Life and Religion
|Blacks more willing to concede privacy|
|Study shows blacks more accepting of government intrusion|
|Published Thursday, June 27, 2013|
|PHOTO/ PUBLIC BROADCASTING SYSTEM|
|The federal government spied on civil rights leader Martin Luther King, Jr. in the 1960s.|
Although the federal government secretly spied on Dr. Martin Luther King Jr. and other civil rights leaders in the past, blacks are more willing than whites to have their privacy rights invaded if it will help investigate possible terrorists.
A recent joint poll by the Pew Research Center and the Washington Post showed that a majority of Americans support the National Security Agency’s tracking of telephone and Internet records of millions of Americans in an effort to make them safe from terrorists.
According to the poll, 56 percent of Americans support the NSA obtaining special court orders to track telephone calls of millions of Americans to investigate terrorism. Forty-one percent found the practice unacceptable and 2 percent were undecided.
However, on several key security issues, blacks were more accepting of government intrusion than whites.
For example, pollsters asked this question: What do you think is more important right now – (for the federal government to investigate possible terrorist threats, even if that intrudes on personal privacy); or (for the federal government not to intrude on personal privacy, even if that limits its ability to investigate possible terrorist threats)?
When you drill down to the race of registered voters who were interviewed, there were significant racial differences. Of whites polled, 60 percent said yes, the government should be able to monitor everyone’s email and online activities; 36 percent objected. Among all people of color, 67 percent said yes and 30 percent said no. But among registered African American voters, 75 percent – 15 percent more than whites – replied that such invasions were fine with them while 23 percent objected.
Respondents were also asked: As you may know, it has been reported that the National Security Agency has been getting secret court orders to track telephone call records of millions of Americans in an effort to investigate terrorism. Would you consider this access to telephone call records an acceptable or unacceptable way for the federal government to investigate terrorism?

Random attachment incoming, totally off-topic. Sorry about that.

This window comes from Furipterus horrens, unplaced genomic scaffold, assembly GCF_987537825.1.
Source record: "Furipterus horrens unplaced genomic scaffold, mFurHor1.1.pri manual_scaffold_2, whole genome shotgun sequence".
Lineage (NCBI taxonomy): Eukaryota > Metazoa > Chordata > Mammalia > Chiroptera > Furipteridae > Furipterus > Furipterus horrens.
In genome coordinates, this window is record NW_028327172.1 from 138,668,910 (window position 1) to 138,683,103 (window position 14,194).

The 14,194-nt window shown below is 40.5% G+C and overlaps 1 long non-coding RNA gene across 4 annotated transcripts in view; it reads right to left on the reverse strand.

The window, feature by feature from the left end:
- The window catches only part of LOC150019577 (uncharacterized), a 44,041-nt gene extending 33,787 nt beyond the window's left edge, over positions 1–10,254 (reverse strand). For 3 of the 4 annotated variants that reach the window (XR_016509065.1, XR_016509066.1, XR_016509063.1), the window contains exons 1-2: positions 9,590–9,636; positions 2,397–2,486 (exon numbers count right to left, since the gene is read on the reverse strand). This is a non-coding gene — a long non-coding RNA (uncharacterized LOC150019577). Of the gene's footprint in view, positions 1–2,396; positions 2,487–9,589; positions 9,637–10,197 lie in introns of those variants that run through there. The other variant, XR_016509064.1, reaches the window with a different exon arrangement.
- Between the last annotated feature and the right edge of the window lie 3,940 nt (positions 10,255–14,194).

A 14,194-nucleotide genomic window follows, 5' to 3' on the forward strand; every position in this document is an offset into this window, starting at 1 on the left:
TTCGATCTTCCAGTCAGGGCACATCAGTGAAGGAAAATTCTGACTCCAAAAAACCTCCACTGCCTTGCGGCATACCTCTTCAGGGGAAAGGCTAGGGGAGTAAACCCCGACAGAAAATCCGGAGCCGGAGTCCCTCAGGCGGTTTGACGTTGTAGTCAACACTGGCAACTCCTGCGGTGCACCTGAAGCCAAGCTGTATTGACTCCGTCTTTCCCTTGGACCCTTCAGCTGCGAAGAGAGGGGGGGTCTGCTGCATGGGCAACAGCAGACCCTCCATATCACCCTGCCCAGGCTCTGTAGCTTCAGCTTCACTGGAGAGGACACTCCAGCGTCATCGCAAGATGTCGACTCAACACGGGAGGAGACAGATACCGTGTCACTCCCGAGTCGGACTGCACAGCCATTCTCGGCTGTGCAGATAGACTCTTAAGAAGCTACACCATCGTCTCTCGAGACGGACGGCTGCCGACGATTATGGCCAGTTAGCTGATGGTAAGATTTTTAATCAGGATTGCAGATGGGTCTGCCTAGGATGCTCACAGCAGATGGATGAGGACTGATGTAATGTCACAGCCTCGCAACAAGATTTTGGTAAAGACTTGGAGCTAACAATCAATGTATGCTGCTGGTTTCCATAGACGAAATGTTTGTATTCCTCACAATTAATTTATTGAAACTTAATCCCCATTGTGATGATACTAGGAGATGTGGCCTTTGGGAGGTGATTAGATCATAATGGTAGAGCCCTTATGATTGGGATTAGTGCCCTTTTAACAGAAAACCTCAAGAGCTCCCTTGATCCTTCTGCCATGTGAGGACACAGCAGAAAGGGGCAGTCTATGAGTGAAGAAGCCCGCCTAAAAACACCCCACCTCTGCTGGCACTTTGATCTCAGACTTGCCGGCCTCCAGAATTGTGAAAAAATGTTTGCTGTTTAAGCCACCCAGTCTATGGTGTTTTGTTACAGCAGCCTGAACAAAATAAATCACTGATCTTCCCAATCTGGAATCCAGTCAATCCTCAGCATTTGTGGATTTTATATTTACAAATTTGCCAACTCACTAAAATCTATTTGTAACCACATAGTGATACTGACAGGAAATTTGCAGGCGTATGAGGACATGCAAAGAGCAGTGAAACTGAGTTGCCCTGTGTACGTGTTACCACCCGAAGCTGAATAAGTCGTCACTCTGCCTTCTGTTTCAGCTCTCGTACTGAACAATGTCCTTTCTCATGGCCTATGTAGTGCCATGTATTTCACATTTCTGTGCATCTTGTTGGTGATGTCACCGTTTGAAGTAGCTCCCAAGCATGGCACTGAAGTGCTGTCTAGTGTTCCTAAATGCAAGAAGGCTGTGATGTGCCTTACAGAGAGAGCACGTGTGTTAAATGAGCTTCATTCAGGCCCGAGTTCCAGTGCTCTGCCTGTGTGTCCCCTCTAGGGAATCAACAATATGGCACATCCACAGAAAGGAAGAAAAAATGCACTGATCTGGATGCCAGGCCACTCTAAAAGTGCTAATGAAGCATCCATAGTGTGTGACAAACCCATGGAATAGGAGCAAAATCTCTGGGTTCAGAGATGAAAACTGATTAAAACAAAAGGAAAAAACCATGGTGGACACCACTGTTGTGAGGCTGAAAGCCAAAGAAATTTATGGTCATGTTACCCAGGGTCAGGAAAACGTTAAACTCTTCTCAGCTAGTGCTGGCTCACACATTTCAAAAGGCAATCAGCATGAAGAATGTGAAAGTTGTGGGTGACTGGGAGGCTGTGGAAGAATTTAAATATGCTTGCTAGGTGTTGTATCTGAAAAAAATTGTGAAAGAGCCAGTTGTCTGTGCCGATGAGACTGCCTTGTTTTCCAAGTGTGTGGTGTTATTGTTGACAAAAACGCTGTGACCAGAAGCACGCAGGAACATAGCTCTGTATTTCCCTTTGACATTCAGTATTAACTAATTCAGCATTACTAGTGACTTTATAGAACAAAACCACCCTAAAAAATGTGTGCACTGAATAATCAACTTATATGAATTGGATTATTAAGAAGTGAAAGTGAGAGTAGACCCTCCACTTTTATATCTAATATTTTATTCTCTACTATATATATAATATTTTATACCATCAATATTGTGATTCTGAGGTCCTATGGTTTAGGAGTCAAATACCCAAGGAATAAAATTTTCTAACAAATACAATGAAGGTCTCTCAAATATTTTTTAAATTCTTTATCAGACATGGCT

Overall, 56 percent of Americans said the NSA action was acceptable and 41 percent said it was unacceptable. A bare majority of Whites – 53 percent – found such activity acceptable, compared to 44 percent who considered it unacceptable. Among African-American voters, 62 percent found the practice acceptable and 37 percent found it unacceptable.
A similar divide appeared when respondents were asked: Do you think the U.S. government should be able to monitor everyone’s email and other online activities if officials say this might prevent future terrorist attacks?
Fifty-five percent of black voters said yes and 44 percent said no. Among whites, the numbers were flipped. Only 42 percent said yes and 55 percent said no.
Amazingly, blacks are more trusting of the federal government even considering its past abuses.
From 1956 to 1971, the FBI operated a program called COINTELPRO, an acronym for Counter Intelligence Program. Initially established to spy on organizations suspected of communist ties, the program was expanded by J. Edgar Hoover to include the Southern Christian Leadership Conference, the Student Nonviolent Coordinating Committee, the National Association for the Advancement of Colored People, the Black Panther Party, the Nation of Islam, the Congress of Racial Equality, the National Lawyers Guild and other left-leaning groups.
A congressional committee, chaired by Sen. Frank Church, issued a report that concluded, “Many of the techniques used would be intolerable in a democratic society even if all of the targets had been involved in violent activity, but COINTELPRO went far beyond that…the Bureau conducted a sophisticated vigilante operation aimed squarely at preventing the exercise of First Amendment rights of speech and association, on the theory that preventing the growth of dangerous groups and the propagation of dangerous ideas protect the national security and deter violence.”
The goal of COINTELPRO was to “expose, disrupt, misdirect, or otherwise neutralize” organizations that the FBI deemed “subversive.” The FBI harassed Dr. Martin Luther King, Jr. until his final days.
Under the leadership of J. Edgar Hoover and with the approval of Attorney General Robert F. Kennedy, the FBI wiretapped King’s home and office telephones, decided not to tell King of credible threats on his life, taped what the FBI claimed were illicit sexual activities and mailed them to Dr. King’s wife.
And perhaps in its most disgusting move, as David Garrow recounts in “Bearing the Cross,” a Pulitzer-Prize winning book about Dr. King and the Civil Rights Movement, the FBI tried to get the civil rights leader to commit suicide.
An anonymous letter and copy of taped sex recordings were mailed to King at his SCLC office in Atlanta. The letter said, “There is but one way out for you. You better take it before your filthy, abnormal fraudulent self is bared to the nation.”
If anyone has reason to distrust the federal government’s monitoring of its citizens, it’s African Americans. Yet, we continue to hope against hope, placing our trust in people and institutions that have sought to destroy us.
George E. Curry is editor-in-chief of the National Newspaper Publishers Association News Service. Curry can be reached through his Web site, www.georgecurry.com. You can also follow him at www.twitter.com/currygeorge and George E. Curry Fan Page on Facebook.
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